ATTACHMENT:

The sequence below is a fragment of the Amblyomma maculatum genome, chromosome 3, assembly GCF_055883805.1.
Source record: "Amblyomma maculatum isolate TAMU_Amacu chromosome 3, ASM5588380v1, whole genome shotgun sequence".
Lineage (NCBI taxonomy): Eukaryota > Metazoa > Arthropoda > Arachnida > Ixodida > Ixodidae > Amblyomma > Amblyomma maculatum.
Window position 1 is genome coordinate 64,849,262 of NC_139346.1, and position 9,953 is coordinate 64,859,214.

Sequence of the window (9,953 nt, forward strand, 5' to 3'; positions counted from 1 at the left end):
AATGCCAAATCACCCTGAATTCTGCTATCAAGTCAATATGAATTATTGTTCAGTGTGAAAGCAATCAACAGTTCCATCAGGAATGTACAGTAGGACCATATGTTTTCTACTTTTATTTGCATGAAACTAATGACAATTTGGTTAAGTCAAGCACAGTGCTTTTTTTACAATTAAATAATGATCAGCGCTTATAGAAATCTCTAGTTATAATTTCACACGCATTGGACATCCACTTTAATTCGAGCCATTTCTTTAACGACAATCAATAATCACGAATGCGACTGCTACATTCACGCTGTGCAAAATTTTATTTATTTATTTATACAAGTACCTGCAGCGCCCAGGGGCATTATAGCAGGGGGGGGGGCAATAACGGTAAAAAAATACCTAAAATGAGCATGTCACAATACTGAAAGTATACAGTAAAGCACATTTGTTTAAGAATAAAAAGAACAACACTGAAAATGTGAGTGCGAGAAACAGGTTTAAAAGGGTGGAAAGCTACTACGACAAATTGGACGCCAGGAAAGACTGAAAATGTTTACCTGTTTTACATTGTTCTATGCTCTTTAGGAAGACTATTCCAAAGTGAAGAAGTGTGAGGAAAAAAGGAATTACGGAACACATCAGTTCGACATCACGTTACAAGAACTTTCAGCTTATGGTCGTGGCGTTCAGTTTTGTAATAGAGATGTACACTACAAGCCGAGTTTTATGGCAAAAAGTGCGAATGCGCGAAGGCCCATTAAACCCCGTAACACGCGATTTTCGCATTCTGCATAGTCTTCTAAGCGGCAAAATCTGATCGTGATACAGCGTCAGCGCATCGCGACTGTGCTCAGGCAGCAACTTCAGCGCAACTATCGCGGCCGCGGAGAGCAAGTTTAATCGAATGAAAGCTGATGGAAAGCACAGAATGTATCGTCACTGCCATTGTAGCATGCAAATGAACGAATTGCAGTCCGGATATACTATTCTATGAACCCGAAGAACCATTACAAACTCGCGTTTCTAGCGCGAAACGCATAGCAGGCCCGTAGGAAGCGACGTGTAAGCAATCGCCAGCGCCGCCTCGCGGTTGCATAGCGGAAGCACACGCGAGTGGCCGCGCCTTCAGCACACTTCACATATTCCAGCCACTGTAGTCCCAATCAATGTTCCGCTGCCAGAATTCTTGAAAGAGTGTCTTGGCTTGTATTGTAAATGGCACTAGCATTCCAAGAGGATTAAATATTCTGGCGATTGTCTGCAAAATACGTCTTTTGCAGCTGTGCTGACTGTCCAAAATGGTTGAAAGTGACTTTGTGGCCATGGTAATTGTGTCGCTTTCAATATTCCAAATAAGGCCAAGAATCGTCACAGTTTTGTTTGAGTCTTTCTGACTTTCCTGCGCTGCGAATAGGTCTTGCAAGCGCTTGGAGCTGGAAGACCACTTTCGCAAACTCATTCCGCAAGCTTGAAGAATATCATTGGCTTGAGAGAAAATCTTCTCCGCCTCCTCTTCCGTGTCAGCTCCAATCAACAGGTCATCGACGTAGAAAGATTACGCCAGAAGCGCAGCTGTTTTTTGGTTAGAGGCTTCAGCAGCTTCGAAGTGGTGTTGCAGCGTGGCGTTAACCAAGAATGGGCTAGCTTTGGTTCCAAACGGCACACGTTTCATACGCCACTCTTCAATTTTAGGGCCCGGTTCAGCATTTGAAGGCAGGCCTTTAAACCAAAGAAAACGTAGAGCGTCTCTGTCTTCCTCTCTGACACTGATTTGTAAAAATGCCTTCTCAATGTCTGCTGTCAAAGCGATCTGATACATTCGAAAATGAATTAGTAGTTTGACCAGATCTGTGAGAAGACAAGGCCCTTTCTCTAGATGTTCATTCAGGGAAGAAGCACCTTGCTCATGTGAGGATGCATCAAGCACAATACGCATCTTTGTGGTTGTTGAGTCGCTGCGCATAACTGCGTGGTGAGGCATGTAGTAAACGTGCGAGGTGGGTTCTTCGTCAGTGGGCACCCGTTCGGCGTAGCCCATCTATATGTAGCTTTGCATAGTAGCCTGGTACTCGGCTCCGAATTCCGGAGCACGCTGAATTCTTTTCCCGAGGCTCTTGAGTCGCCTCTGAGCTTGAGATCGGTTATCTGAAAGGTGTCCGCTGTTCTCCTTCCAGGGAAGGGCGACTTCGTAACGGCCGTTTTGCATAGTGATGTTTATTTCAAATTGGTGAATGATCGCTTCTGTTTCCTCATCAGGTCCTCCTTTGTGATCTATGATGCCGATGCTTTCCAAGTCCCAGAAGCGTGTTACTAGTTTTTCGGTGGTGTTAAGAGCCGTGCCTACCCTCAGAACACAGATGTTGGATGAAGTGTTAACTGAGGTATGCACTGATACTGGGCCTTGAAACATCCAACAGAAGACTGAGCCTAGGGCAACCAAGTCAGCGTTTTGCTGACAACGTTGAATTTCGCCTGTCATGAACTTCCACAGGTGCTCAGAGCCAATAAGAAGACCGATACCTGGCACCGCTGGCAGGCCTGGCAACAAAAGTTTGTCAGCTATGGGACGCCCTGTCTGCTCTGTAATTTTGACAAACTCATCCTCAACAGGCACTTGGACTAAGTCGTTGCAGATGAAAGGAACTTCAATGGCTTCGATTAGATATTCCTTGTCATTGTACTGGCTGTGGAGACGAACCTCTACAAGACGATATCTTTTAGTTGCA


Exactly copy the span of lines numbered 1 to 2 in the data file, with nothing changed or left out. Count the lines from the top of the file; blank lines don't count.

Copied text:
The sequence below is a fragment of the Amblyomma maculatum genome, chromosome 3, assembly GCF_055883805.1.
Source record: "Amblyomma maculatum isolate TAMU_Amacu chromosome 3, ASM5588380v1, whole genome shotgun sequence".